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The ice road is plowed 30 feet wide, smooth as fresh blacktop, and a hoot to drive on. Hudec is about four miles out on the ice, kicking up an enormous plume of snow with his truck. It hasn't snowed in a couple of days, he tells me, but keeping the road clear remains a constant battle. By Minnesota standards, Red Lake is an enormous body of water--some 289,000 acres in all. Upper Red, which is connected to Lower Red at its southern extreme, stretches 22 miles from east to the west, and across such an expanse that in summertime a moderate breeze can whip up three- or four-foot waves, earning the lake a reputation for hazardous conditions. In winter those same winds blow loose snow into the plowed road. Left untended, the accumulation will pack rock-hard in a matter of days. "It can drift over in a hurry," my host says with a shrug as we cruise, plow down,through the maze of roads he has made on the lake, plow down.
We drop off a 30-gallon tank of liquid propane at one of Hudec's unoccupied shacks. It's getting cold, and he wants to keep it above freezing so he won't have to redrill the 12 holes in the floor of the shack come morning. When the ice is four feet thick, as it is this time of year, drilling an eight-inch-diameter hole is a chore, even with a gas-powered auger.
A former two-way college football player, Hudec still walks with a bit of a jock's swagger at the age of 38. He's not heavy so much as thickly built. Dressed as usual in a lightweight jacket, wraparound sunglasses, and baseball cap, he seems entirely unaffected by the cold. Hudec grew up in Waskish, then left for college and the jobs that came after. He trained in aviation mechanics, was employed as a contractor and car salesman. In the end, though, he always knew he'd return to Waskish. His grandfather, Joseph Hudec, had come to the area around the turn of the century. Like many in the first wave of white settlers, the elder Hudec, a Bohemian immigrant by way of Illinois, figured he could make a living farming in the area and acquired a chunk of bog land north of Waskish. "In Europe peat land was often used for farming. Where he was from, it worked," Hudec explains. "But the problem was, it's so flat around here, nothing drains worth a shit." In 1938 the elder Hudec abandoned his agricultural ambitions and opened the fishing resort his grandson now operates.
Owing to its remoteness, Hudec's never attracted as many customers as the fishing meccas at Mille Lacs and Leech Lake. But the lake's reputation for producing hefty stringers of walleye attracted enough hardcore anglers to keep the concern afloat over the decades. Customers came from all over: the Twin Cities, Chicago, and the smaller towns and cities of northern Minnesota. But by the early Seventies, the catches on the lake had begun to decline, and along with them the resort businesses. Young Hudec--who spent his childhood summers cleaning fish for ten cents a fillet--watched as rival operations started to close shop.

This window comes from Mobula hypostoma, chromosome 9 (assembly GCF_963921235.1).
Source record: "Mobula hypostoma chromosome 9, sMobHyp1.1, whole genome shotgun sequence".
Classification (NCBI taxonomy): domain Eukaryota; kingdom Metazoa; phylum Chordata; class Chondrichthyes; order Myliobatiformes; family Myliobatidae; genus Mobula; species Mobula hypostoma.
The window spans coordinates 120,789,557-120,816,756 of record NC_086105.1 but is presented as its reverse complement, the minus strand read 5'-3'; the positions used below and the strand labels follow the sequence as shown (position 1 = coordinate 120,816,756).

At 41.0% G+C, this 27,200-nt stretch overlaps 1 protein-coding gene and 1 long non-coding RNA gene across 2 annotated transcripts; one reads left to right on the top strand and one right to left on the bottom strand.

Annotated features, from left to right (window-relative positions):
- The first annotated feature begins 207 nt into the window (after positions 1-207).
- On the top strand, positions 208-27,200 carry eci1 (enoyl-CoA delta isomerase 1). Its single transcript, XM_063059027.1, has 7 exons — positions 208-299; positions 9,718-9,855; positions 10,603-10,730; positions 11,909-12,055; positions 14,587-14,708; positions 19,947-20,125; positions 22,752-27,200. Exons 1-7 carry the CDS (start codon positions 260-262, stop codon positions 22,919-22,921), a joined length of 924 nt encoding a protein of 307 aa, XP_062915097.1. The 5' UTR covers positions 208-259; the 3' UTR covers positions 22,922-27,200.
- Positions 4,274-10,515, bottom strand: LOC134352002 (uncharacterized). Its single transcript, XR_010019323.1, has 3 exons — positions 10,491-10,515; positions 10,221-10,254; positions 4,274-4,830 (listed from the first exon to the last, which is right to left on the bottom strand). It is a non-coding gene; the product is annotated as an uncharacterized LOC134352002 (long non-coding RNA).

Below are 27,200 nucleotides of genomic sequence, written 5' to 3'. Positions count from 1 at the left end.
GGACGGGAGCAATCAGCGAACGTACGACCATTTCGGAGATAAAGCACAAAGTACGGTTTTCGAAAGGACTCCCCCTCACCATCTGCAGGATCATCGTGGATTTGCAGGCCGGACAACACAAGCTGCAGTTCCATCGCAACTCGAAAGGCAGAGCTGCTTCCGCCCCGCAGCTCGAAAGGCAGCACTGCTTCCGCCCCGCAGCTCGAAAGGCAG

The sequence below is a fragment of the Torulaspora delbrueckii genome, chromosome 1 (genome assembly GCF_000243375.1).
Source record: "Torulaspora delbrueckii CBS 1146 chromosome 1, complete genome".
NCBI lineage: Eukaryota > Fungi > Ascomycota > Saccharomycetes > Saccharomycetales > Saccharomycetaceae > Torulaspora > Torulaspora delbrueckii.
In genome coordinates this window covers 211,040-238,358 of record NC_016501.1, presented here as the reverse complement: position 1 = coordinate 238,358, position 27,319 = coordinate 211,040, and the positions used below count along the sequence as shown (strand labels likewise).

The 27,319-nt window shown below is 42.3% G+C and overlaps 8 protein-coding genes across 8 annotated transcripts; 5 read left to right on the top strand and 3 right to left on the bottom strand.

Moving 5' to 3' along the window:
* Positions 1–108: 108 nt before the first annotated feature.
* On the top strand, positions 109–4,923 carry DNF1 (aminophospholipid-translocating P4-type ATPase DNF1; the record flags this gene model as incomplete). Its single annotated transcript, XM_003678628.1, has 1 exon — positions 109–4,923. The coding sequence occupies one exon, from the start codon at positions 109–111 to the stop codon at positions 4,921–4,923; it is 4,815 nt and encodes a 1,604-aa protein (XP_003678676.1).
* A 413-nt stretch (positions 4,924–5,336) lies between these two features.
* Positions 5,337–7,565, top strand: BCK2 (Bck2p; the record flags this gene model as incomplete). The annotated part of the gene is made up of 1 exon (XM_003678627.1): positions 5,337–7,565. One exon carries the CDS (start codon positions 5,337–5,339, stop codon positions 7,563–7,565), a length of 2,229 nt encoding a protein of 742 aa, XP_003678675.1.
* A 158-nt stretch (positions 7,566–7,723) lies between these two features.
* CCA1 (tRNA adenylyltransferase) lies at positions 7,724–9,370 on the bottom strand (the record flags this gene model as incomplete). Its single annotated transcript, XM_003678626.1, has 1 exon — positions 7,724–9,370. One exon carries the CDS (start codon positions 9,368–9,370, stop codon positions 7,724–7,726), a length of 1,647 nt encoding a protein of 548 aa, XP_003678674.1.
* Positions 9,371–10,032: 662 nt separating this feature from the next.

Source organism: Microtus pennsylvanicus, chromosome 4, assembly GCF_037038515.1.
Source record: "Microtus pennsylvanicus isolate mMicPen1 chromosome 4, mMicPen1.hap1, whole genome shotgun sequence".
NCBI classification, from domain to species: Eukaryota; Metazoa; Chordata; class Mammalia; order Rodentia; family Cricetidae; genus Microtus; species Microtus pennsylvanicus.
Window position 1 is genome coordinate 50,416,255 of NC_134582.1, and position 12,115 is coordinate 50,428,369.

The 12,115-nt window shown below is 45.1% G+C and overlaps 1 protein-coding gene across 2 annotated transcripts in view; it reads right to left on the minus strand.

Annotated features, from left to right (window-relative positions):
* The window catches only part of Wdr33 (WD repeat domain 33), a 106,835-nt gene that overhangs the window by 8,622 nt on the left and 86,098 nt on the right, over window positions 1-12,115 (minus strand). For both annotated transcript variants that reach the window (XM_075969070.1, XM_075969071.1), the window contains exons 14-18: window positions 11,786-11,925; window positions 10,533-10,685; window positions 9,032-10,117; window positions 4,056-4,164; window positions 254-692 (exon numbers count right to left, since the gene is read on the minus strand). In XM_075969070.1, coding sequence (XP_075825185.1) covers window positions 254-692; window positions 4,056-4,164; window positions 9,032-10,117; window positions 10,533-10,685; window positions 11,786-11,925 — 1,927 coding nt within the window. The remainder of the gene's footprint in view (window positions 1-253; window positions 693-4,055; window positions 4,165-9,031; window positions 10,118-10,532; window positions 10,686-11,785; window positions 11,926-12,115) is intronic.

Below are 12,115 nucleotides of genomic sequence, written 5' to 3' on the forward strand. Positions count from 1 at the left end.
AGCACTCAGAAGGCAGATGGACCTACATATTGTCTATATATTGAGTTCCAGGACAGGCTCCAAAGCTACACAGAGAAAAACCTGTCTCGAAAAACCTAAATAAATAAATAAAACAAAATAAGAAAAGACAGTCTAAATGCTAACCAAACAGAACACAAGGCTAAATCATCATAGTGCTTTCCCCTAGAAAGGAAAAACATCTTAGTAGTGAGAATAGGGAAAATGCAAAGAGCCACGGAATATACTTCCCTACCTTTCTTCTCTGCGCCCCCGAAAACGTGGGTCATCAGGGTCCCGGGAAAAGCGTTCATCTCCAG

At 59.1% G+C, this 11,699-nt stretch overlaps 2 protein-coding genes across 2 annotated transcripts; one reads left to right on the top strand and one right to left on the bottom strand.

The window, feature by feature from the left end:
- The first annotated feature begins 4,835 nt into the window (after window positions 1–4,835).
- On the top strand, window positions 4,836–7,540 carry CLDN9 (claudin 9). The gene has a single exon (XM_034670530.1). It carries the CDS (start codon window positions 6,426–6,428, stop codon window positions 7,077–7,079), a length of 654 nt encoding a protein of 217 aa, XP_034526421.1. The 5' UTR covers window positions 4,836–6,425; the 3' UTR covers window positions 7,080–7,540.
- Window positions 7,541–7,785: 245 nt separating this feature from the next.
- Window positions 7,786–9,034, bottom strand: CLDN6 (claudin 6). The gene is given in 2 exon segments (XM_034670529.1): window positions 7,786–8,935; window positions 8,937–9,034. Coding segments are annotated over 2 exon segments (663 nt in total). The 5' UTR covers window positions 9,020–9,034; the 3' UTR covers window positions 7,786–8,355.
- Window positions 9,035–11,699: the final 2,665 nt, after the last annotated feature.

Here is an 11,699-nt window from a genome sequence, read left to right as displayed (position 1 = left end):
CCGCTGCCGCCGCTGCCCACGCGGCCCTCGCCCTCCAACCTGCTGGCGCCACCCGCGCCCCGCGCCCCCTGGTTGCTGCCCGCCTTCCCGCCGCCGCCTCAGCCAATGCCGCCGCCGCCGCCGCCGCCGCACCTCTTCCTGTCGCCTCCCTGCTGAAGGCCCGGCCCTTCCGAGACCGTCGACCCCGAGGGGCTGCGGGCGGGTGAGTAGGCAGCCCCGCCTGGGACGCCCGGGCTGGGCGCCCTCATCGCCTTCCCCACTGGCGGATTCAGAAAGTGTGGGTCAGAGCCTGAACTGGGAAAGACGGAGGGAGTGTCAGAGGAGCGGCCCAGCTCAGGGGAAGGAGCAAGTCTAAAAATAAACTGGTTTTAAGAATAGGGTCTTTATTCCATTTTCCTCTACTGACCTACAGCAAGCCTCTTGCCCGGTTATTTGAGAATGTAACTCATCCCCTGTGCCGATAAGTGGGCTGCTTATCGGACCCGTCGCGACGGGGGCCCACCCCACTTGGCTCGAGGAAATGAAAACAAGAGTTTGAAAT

But on this night about 300 fishermen are out on the ice. The crappie bite has been picking up, and word is spreading. Some of the fishermen, Hudec says, have been catching "slabbers"--slang for crappies weighing two pounds or more. Others have been coming in with their daily limit of 15 crappies. But the best is yet to come, Hudec imparts: "It should really start turning on in March. That's when the crappies start to form the really big schools."
Like most fishing shanties, mine (kindly supplied by Hudec) is a homemade job, cobbled together from plywood and two-by-fours. It's surprisingly comfortable, though, with gray wall-to-wall carpeting, faux-oak paneling, a pair of sliding-glass windows on opposite walls that afford views of sunrise and sunset, four fold-down bunks, a card table, six fishing holes, and, most important of all, a propane wall heater. The shack has been used regularly this winter, and a stink fills the air as it warms up. It is a peculiar smell, a mix of human hygienic failure and dead minnow. Within a few days I'll hardly notice it.
I haul in my stuff. A cook stove for coffee and soup. A sleeping bag. Two ice-fishing rods (identical to a standard outfit but only two feet long). A couple of scoops of fathead minnows, the locally favored crappie bait. A stack of magazines and a portable radio. The radio proves useless. In daylight hours I can pick up only the faintest of AM signals. FM provides a choice between contemporary country and a public-radio pledge drive. Thank God for the magazines.
I spend the morning and afternoon with my two lines in the water, experimenting with different hooks and jigs, tipped with minnows. Since childhood, I've liked to fish, but in the summertime. That's when you're supposed to fish. When you can float around in a boat, watch water lap up against shore, maybe reel in the occasional lunker. But as much as I've learned to adjust to the customs of my adopted state in the decade I've lived here, ice fishing has remained a conundrum to me. I've tried my hand at it a few times, generally with dismal results. It has always seemed to me that ice fishing is somehow the opposite of "regular" fishing: a harsh, static, uncomfortable experience bereft of the transcendent-communion-with-the-natural-world virtues of its unfrozen counterpart.
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